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EA alters Origin refund policy in Australia

EA Great Game Guarantee

EA has changed its Origin refund policy in Australia, after the ACCC (the Australian Competition and Consumer Commission) made it clear its old one was breaking Australian consumer law. Origin's refund policy was already relatively generous, compared to Steam's at least, but if you've bought games on Origin from January 2012 onwards—and you live in Australia—you can now ask for a refund at any time, should those games turn out to be "faulty".

EA is in the process of setting up an 1800 phone number to deal with its new refund system, but in the meantime, your best bet is to hit up the Aussie Origin store if you're entitled to your money back.

Here's ACCC chairman Rod Sims detailing the commission's complaints with EA in a statement:

"It is a breach of the Australian Consumer Law for businesses to state that customers are not entitled to refunds under any circumstances. Where a product has a major failure, consumers can insist on a refund or replacement at their choice. Representations that this right has or can be excluded, restricted or modified are false or misleading."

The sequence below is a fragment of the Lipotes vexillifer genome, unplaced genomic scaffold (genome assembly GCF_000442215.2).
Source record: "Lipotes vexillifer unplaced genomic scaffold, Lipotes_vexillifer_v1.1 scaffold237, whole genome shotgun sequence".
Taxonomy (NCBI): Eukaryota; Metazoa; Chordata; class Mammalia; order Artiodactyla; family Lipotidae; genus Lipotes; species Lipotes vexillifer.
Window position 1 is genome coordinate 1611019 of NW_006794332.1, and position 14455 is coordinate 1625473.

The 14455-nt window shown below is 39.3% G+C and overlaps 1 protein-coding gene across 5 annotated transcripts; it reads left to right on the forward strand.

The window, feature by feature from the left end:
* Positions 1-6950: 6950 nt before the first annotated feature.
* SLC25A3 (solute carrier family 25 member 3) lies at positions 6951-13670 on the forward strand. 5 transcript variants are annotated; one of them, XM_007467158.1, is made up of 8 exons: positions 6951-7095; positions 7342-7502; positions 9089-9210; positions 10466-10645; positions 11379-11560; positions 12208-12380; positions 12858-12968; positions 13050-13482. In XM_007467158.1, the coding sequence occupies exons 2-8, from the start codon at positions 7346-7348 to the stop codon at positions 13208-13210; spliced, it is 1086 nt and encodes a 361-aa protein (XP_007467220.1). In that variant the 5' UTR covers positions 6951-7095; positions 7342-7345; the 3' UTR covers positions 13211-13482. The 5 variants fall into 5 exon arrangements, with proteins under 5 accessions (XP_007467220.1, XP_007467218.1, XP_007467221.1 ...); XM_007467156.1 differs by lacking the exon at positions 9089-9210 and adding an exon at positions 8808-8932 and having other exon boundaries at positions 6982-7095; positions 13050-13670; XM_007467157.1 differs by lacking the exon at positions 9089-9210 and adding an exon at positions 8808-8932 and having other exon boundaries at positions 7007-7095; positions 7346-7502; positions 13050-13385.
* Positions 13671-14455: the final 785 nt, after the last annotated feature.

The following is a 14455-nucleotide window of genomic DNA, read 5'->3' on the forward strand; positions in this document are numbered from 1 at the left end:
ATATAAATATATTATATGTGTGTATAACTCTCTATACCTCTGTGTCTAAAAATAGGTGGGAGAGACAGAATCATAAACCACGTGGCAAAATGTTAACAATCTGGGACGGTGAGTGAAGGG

And here's EA's statement on the matter, made to Kotaku:

"We’re pleased to have worked cooperatively with the ACCC to resolve the ACCC’s concerns and ensure our players in Australia have the best possible experience when purchasing and playing EA games. In addition to rights available to our players under the Australian Consumer Law, we are also proud to offer our global, industry-leading Great Game Guarantee that allows for digital returns within certain timeframes if anyone is not satisfied with a digitally-downloaded game from EA. (see: for further details).”

As Kotaku points out, the ACCC is currently involved in litigation with Valve over precisely the same issue, although that case hasn't reached a conclusion yet. Hopefully, in a few years, the restrictive and consumer-unfriendly refund policies currently employed by many digital game stores will be a thing of the past—this seems like a good step forward.